desirous of exploring the various bays, sounds and twisting rivers along
the wild coast of North and South Carolina, as well as Georgia.

"To be sure they did, brother," Jack was saying, reassuringly, in reply
to the skeptical question propounded by his running mate; "if you stop
and think you'll remember how every American boy who grew up and
amounted to shucks was always getting a great thrill out of memories of
such a meeting-place, where all the boys took occasion to show off in
doing stunts with a diving board."

"Say, naow 'at we've left dear ole Birmingham in the rear, haow long
'fore we drop daown on Candler Field outside Atlanta?"

"Depends on what time we keep making," Jack informed him; "we're
speeding along at a hundred-and-twenty clip just now, with only two
motors working; and if there was any necessity for fetching it up to an
even hundred-and-fifty we could easily enough do the same - and then
some. I reckon we'll come in sight of Candler Field in about an
hour-and-a-half - the chart tells me it's something like one-fifty miles,
as the bee flies, between this Southern Pittsburgh and the Capital of
Georgia."

"Meanin' to stop over in Atlanta long, partner?" demanded Perk; who
apparently was not wholly advised of his leader's plans, as far as they
were matured, and as usual "wanted to know."

"Around twenty-four hours, possibly less, buddy," Jack explained. "We've
an appointment, made for us from Headquarters in Washington, to meet up
with a certain official connected with the Secret Service, who holds
forth in Atlanta - from him we'll receive a certain amount of
information, and be referred to another party, high in the secrets of
the Service in Charleston. When we jump off from that South Carolina
city we'll know all we're expected to carry out - what we've been called
east to accomplish. There, that's everything in a nutshell; I'm as much
in the dark as you, even though I reckon I've figured things out, if a
bit hazily, to tell the truth."

"We're goin' after some sort o' big game, I er-reckon, partner?" Perk
speculated, his manner making the remark seem like a question.

"No doubt about that, boy - they wouldn't have called for us to fly all
the way from San Diego, (with two necessary stops to prevent spies from
learning as to who we are, and why we're heading east) if it hadn't been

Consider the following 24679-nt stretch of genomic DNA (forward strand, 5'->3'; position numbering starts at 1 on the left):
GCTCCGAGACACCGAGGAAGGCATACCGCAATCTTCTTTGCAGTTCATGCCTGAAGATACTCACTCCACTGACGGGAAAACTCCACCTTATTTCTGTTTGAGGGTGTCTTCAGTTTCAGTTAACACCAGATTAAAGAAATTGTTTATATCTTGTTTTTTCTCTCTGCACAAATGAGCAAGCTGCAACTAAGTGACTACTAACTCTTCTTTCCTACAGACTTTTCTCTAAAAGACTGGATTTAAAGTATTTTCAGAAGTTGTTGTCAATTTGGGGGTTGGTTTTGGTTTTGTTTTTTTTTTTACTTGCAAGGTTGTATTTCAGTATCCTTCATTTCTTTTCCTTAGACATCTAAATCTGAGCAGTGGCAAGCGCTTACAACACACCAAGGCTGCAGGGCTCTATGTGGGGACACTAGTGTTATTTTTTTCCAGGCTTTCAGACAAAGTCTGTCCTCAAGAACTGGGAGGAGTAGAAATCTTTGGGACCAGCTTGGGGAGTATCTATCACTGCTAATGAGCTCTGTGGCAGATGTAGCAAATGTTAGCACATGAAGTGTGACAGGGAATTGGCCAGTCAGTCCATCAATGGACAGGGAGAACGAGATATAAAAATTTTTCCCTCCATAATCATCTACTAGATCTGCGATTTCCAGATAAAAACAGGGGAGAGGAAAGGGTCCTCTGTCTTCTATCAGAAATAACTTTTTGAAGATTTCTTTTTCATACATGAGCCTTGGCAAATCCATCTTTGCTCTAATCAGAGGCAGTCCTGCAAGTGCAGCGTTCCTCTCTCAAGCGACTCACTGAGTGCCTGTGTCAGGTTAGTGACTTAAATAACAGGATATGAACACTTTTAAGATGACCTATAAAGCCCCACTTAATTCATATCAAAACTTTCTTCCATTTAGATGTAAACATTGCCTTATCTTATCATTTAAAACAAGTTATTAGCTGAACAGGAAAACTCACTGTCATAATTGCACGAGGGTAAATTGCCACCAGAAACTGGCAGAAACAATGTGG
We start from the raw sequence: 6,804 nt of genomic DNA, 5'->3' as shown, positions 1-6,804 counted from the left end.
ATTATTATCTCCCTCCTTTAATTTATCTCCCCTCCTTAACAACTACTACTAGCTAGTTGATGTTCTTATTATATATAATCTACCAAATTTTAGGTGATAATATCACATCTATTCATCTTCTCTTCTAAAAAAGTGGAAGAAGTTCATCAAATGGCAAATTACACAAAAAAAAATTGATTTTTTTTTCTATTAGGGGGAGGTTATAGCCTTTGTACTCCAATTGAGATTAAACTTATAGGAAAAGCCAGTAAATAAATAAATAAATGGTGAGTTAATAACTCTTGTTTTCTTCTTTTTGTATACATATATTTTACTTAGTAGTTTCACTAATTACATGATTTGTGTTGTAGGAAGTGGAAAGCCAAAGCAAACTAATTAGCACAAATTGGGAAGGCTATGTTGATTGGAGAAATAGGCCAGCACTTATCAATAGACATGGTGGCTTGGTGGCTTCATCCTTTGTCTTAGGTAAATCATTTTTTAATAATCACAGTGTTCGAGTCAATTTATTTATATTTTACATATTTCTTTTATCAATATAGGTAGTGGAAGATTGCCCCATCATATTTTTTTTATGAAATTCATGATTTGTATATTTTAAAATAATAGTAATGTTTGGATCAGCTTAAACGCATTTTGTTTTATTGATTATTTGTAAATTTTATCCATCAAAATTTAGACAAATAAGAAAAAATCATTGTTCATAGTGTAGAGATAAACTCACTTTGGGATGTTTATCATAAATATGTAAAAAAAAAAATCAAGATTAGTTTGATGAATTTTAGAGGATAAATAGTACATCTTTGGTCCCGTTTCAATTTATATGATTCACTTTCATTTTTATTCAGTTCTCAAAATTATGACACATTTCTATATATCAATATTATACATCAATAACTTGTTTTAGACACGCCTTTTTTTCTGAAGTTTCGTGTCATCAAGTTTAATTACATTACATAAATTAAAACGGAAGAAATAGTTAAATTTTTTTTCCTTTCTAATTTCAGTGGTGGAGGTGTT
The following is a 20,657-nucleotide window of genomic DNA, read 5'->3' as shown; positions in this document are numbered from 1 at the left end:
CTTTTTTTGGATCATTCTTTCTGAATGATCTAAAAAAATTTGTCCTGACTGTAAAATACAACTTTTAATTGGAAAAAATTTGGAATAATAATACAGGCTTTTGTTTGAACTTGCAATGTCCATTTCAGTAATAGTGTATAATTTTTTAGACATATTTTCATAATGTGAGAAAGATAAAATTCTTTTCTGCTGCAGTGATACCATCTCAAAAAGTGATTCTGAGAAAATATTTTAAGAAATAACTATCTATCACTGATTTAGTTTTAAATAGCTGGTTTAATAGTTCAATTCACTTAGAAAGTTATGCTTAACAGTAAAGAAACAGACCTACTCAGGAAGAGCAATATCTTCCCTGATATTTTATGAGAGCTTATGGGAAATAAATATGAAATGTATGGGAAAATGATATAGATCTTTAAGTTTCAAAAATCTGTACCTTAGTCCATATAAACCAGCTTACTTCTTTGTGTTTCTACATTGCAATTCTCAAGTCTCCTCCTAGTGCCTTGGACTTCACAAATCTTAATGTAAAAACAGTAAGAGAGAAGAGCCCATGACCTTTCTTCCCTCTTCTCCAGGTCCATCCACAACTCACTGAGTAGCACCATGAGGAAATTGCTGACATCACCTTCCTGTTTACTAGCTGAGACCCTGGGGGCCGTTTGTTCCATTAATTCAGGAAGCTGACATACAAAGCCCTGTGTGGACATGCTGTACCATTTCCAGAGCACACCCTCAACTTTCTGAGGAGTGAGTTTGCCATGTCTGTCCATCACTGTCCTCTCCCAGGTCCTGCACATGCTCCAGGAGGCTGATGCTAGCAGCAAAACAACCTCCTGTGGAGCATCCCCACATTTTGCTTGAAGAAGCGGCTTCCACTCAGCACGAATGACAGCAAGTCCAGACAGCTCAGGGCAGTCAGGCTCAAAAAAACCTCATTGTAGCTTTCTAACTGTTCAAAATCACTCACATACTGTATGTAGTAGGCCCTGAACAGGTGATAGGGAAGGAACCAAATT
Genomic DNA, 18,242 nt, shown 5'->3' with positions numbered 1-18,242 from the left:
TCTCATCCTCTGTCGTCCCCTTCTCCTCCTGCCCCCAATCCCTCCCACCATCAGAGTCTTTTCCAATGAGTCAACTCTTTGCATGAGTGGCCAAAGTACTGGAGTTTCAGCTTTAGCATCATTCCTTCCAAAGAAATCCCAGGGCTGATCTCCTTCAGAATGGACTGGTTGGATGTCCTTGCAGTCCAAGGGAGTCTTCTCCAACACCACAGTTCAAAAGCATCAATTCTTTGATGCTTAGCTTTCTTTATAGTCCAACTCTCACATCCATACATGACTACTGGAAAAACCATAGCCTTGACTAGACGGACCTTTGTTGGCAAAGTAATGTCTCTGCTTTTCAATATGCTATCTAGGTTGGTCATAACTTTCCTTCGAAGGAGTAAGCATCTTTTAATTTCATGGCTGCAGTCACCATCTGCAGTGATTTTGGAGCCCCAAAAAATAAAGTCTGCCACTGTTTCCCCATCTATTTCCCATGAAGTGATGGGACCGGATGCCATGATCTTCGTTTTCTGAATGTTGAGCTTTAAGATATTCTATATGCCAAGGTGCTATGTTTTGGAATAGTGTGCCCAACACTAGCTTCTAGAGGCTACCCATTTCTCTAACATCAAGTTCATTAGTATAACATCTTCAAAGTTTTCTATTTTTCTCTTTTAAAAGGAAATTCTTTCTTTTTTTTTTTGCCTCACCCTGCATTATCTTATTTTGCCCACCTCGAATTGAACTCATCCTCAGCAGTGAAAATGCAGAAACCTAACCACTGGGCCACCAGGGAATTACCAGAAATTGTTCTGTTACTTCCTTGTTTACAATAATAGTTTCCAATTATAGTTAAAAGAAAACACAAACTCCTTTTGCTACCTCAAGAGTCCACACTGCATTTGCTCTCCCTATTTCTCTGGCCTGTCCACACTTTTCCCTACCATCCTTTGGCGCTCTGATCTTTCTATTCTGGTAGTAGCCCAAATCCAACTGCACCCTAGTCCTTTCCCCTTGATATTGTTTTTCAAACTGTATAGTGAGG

that some others in the Secret Service had played their innings - and
fallen asleep at the switch."

"Hot-diggetty-dig! I'd say that'd be a neat compliment they're givin'
us, ole hoss," Perk exulted; as enthusiastic as a boy over a Christmas
present of a brand new shiny pair of club skates. "Another thing I'd
like to hear tell 'baout, Ja - er, Mr. Warrin'ton, suh."

"As what, partner - you'll notice that I'm trying to call you all sorts
of chummy names - that's for the purpose of trying to forget I ever knew
you as Perk, or Gabe Perkiser. If you do the same there'll be less
chance of giving our game away; for if any kind of quick-witted spies
should hear us exchanging words they'd remember the real names of the
two sky detectives who were playing particular hob with gents who gave
Uncle Sammy the laugh. Now, I reckon you're referring to that letter I
had just before we lifted out ship at San Diego last night."

"Yeou said it, er-ole pal," replied Perk, catching his treacherous
tongue just in the nick of time. "I kinder - reckoned it mout acome from
the gent over in San Diego, who's been aour boss since we started
operations 'long the Coast."

"A fair enough guess, brother," Jack told him; "because that's the
official who gave us the order to break away, and what to do on the
skyway east. There was also some interesting information concerning the
job we finished up some weeks back; and I meant to hand that over to
you; but somehow failed to connect."

"I'm right tickled to hear that, suh - fack is I'd begun to feel they
wasn't zactly treatin' us white, not sayin' as haow we'd done the
Service proud, the way we fetched Slim Garrabrant back after he'd broke
loose from the pen, an' started his ole tricks again."[1]

"Oh! they were quite enthusiastic about the success of our work, after
others had fallen down on the job - that is, as warm as those cold people
at Headquarters ever do get, it being against their principles to over
praise those working under them, for fear of giving the poor guys the
big-head. You can read the letter before I destroy it, brother. The Big
Boss in L. A. also wrote that Slippery Slim had been safely returned to
his former cell in Leavenworth, and with an added sentence; so, as
they'll watch him closer from now on, there's small chance of our ever
running up against him after this."